> > ....
> > ----------------------------------------------------------------------
> > Message: 1
> > Date: Mon, 27 Jun 2005 16:52:19 -0400
> > From: "Robert G. Brown" <rgb at phy.duke.edu>
> > Subject: Re: [Beowulf] Jury rigged ethernet?
> > To: Ed Karns <edkarns at firewirestuff.com>
> > Cc: beowulf at beowulf.org
> > Message-ID: <cone.1119905539.89650.5767.500 at lilith>
> > Content-Type: text/plain; charset="us-ascii"
> > Ed Karns writes:
> >> ... below ...
> >> On Monday, June 27, 2005, at 10:22 AM, Reuti wrote:
> >>> Hi,
> >>> point to mention is the most likely unknown wave resistance of the
> >>> existing wires. You have
> >>> 150 Ohm for IBM Type 1 .... possible to use.
> >>> 100 (sometimes 105?) Ohm for CAT3/5 twisted pair ... The best
> >>> candidates ... if you have enough pairs between this cabling and
> >>> above
> >>> ...
> >> ..........
> >> These cables below are not recommended. Using coax will only make your
> >> connections unreliable unless you can make or use a breakout box with
> >> the proper connection converters (RG type coax conversion to RJ type
> >> connectors = bad news) ...
> > As I also pointed out to several people in offline remarks, impedance
> > matching is a known problem with known solutions for at least some of
> > the more common STP to UTP situations. The biggest problem occurs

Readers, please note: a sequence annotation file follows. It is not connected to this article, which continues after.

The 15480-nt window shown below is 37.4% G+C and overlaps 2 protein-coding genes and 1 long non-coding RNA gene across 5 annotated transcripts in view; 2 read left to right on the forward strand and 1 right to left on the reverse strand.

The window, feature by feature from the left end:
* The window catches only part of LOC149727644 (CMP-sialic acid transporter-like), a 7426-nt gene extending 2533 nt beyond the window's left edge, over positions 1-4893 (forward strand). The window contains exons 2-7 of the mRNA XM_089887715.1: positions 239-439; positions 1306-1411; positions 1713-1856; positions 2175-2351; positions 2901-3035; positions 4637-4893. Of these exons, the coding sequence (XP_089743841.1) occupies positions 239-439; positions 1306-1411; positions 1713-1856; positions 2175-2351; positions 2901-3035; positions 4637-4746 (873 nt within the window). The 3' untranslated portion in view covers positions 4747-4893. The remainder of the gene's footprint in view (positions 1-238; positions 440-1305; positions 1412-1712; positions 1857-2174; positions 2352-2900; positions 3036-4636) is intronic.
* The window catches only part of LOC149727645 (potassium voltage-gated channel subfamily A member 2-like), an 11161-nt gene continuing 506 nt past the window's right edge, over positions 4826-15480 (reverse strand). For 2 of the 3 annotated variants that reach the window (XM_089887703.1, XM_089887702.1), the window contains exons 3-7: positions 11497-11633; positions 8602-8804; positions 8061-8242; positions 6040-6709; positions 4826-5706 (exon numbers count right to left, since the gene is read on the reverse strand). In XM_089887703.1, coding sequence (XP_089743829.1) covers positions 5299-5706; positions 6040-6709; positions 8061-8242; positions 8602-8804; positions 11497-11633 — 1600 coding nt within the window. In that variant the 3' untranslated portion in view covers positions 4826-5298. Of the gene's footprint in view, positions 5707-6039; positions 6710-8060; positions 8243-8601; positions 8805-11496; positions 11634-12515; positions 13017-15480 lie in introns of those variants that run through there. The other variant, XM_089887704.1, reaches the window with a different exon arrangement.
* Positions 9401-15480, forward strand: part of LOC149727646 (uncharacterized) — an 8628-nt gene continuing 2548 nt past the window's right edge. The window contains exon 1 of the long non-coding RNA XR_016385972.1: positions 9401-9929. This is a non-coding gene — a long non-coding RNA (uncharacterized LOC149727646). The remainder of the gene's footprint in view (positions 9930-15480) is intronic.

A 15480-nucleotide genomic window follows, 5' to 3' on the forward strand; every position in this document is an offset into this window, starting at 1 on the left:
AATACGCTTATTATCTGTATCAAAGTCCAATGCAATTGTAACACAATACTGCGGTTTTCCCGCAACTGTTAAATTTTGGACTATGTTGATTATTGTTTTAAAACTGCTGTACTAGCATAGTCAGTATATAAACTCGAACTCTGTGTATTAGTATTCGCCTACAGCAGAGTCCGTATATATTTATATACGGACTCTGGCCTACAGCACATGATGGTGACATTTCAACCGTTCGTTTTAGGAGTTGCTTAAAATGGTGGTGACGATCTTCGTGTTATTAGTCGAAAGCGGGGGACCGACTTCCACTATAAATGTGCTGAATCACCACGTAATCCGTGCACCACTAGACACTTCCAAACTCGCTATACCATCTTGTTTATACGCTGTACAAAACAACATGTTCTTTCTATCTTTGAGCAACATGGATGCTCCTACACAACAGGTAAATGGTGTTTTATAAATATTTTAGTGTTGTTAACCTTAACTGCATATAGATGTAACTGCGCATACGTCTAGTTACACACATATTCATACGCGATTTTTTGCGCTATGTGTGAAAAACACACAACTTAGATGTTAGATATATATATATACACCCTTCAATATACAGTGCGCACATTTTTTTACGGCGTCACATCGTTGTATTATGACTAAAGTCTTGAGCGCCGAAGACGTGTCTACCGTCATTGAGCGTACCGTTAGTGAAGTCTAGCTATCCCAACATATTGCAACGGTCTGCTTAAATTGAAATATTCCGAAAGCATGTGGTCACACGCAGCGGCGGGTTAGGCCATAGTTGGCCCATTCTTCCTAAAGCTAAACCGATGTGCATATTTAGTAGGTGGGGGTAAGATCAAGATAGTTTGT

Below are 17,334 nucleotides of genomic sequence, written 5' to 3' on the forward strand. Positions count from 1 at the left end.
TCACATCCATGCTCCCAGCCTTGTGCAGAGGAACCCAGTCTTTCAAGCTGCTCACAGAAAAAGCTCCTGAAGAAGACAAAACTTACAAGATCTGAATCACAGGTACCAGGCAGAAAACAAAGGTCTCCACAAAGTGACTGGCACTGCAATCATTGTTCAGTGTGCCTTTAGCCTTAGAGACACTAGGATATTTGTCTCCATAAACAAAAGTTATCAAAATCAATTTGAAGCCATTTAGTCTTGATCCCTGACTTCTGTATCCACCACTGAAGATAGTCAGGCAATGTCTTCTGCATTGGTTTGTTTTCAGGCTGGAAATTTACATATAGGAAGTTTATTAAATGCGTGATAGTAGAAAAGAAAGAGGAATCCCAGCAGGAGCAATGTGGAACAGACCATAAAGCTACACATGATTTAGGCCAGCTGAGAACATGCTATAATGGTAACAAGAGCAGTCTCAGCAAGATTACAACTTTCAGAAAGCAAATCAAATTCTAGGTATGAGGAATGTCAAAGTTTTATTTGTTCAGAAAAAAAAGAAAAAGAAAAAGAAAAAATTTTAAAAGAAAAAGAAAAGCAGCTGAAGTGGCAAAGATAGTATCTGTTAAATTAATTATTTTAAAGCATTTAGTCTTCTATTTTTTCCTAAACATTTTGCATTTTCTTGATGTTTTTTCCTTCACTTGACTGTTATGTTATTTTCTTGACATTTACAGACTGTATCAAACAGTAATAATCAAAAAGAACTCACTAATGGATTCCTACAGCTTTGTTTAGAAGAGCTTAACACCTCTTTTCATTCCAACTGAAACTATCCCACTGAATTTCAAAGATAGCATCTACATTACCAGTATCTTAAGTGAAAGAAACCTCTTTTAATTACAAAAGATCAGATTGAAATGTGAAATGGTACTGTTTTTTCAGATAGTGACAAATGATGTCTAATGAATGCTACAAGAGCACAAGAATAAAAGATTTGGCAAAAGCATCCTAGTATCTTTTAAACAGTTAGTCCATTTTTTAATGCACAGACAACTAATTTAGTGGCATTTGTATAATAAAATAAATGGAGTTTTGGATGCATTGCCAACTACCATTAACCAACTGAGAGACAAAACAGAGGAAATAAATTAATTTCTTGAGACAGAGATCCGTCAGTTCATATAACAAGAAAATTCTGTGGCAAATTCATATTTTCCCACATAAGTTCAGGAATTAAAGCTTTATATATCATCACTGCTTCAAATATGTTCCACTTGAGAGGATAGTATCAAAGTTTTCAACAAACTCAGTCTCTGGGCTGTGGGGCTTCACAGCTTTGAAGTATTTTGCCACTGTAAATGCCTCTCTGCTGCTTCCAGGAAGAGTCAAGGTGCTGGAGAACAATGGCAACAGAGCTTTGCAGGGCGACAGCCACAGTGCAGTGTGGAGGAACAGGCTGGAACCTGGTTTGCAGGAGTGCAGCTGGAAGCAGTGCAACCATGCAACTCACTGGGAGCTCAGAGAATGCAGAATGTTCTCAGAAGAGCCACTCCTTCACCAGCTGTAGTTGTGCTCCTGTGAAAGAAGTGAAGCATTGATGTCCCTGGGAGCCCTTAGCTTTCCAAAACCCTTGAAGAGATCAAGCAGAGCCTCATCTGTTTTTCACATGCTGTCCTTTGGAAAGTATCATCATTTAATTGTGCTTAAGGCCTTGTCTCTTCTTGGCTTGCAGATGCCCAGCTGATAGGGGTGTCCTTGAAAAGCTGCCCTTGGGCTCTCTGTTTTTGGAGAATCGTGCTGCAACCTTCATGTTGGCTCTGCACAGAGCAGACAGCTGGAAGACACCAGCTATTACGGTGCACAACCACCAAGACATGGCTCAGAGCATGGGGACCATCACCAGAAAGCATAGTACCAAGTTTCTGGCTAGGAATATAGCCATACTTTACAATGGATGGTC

> > where
> > one goes from STP (say, the lines into said "tight space") to UTP (say,
> > a UTP/Cat 5 patch cable). You tend to get reflections at these
> > junctures that can increase error rates if the UTP and STP runs are of
> > comparable length and the run lengths are "bad" lengths relative to
> > carrier wavelengths (where standing waves can be established via the
> > reflections).
> > One solution is to avoid such junctures and use STP end to end, primary
> > and patch cables alike. However according to this cisco white paper
> > (that examines the issue from the point of view of organizations
> > needing
> > to reuse old e.g. token ring or phone wiring):
> > http://www.cisco.com/en/US/netsol/ns340/ns394/ns74/ns149/
> > networking_solutions_white_paper09186a00800b4249.shtml
> > it isn't a big issue for short runs, either of the primary STP cable or
> > short patch cables on the ends. To quote:
> > ...short lengths such as 90 meters of Token Ring A-suffix STP cable
> > and 5 meters of UTP patch cords on each end should not cause
> > significant problems.
> > at least through 100BT.
> > They do discuss using impedance matching adapters for various cable
> > types, finding that in a lot of cases they don't really help much.
> > Honestly, I don't think that a 30 foot run (ten meters, barely longer
> > than their five meter limit in toto) will be too much of a problem,
> > although one might have to experiment a bit and get very clean
> > connections to the terminators on both ends. Termination per se is
> > likely to be the biggest issue, with or without adapters or baluns or
> > impedance matching as empirically determined to be necessary.
> > .......